CHARLOTTE, N.C. — Greg Olsen’s playing days with the Carolina Panthers are over.
The Panthers have mutually agreed to part ways with the star tight end, the team announced Thursday afternoon.
The 34-year-old tight end announced on Twitter Thursday that he'll be leaving the team, calling it a mutual decision that followed a meeting with general manager Marty Hurney.
Olsen has one year remaining on his contract and is due to cost $11.675 million against the salary cap in 2020. If the Panthers release him, they would be on the hook for $3.7 million in dead cap money. If he retires, the team could recoup that money.
The 13-year veteran ranks fifth among tight ends in receptions (718) and yards receiving (8,444). He had 6,463 yards receiving and caught 524 passes in nine years with Carolina, the most by any Panthers tight end.
“Today, I had the opportunity to sit down with (general manager) Marty Hurney and have a great conversation regarding my future with the organization. The team and I are both on the same page, that it is best we go in different directions for now,” Olsen said in a Panthers news release. “On the field, I will always cherish the nine seasons we shared together. The wins, the losses, standing at midfield holding the Halas Trophy as NFC champs. The reality of going to the Super Bowl was beyond words, as was the disappointment of falling short.”
Olsen has options, Channel 9 sports director Phil Orban said in a tweet. “He has the broadcast deal on the table from Fox, and I’m told multiple teams have expressed interest dating back as far as last season.”
“I still have the love of football in my heart and will explore all career opportunities presented to me,” Olsen said.
The 34-year-old stands as the franchise’s all-time leading tight end in terms of receiving yards (6,463), receptions (524) and 100-yard receiving games (10).
“I wish him well in his future ventures,” a Panthers fan said Thursday. “Just appreciate everything he’s done for the city. (I’m) just really thankful for everything he’s been doing for Charlotte.”
Olsen’s departure further indicates the team is in rebuilding mode under new coach Matt Rhule.
Middle linebacker Luke Kuechly announced his retirement earlier this month. The team also could be making a move for a quarterback. Carolina can save $19 million under the salary cap by trading or releasing veteran Cam Newton this offseason.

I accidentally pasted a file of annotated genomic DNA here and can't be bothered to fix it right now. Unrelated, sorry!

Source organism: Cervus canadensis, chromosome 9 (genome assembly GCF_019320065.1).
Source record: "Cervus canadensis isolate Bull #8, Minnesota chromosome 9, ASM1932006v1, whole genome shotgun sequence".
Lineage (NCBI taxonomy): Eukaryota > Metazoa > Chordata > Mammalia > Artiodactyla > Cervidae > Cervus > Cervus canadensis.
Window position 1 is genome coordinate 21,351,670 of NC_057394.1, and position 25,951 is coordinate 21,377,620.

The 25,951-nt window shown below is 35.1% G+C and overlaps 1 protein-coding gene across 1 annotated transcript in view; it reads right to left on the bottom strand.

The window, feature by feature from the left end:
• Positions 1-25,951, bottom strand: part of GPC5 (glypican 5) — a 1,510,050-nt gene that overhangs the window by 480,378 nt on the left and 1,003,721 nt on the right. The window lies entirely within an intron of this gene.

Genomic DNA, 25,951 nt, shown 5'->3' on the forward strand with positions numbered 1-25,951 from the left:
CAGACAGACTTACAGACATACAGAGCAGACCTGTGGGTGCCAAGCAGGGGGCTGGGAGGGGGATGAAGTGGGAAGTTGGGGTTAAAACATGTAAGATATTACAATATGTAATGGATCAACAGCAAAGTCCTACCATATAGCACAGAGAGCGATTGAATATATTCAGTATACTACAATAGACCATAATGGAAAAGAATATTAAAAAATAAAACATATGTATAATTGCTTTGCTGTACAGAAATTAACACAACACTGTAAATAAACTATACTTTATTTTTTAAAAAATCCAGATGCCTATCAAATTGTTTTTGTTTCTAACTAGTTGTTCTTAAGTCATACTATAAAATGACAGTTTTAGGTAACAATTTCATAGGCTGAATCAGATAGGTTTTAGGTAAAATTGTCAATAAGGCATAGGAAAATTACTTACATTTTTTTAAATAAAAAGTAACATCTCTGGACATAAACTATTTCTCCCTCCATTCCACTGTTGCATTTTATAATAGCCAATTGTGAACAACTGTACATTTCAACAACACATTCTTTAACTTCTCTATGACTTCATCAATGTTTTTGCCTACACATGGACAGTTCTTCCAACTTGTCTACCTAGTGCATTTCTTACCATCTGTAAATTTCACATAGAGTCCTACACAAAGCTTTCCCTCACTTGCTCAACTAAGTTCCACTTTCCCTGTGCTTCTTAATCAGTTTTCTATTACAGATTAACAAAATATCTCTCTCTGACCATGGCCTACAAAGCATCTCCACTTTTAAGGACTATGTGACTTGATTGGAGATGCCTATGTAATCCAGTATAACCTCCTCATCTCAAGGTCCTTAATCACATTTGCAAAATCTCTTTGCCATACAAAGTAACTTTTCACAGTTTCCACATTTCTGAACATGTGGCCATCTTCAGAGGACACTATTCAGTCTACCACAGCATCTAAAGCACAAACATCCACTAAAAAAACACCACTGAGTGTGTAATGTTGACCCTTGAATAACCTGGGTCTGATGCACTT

Olsen was a popular figure in the community. He was twice named a finalist for Walter Payton NFL Man of the Year.
He ranks second among franchise tight ends in receiving touchdowns (39) behind Wesley Walls (44) and third all-time in receiving yards and receptions behind Steve Smith and Muhsin Muhammad.
Olsen has been a consistent all-around good guy for the community and the team.
He embraced his teammates last month after leaving the field for the last time as a Panther.
“I wanted to make sure that if that was my last time, I told the people that I needed to how much they meant on my career and how much I enjoyed playing with these guys and playing with these coaches,” Olsen said at the time.
Olsen and his wife established the HEARTest Yard Program to provide services and support for families facing similar challenges. Their son was born with a severe congenital heart defect.
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The Chicago Bears selected him in the first round of the 2007 draft and he was with the team for four seasons at the beginning of his career.
Olsen was traded to Carolina for a third-round pick ahead of the 2011 season.
He spent the next nine seasons with the Panthers, playing in every game from 2011-16 and was a go-to target for Newton.
Olsen became known as “Mr. Reliable” in the locker room and was the first tight end in NFL history to record three consecutive 1,000-yard seasons (2014-16) and he was voted to three Pro Bowls.
“A leader, great teammate, unbelievable family man and true professional,” Panthers owner David Tepper said in a statement. “Greg brought passion and an intense, detailed work ethic to the stadium every day.”
Olsen missed just two games during the first 10 years of his career and suffered foot injuries in 2017 and 2018.
He played 14 games in 2019 and had 52 receptions for 597 yards and two touchdowns.
Hurney added: “Greg’s meant so much to this organization and we have a tremendous amount of respect for him. He earned a reputation as one of the best tight ends in the league and served as a great leader and team captain. As special as he was for us on the field, his impact on the community is just as impressive. We are proud that he wore a Panthers uniform.”
Ian Thomas is the team’s second-string tight end, but he rarely played last season.
The Associated Press contributed to this story.
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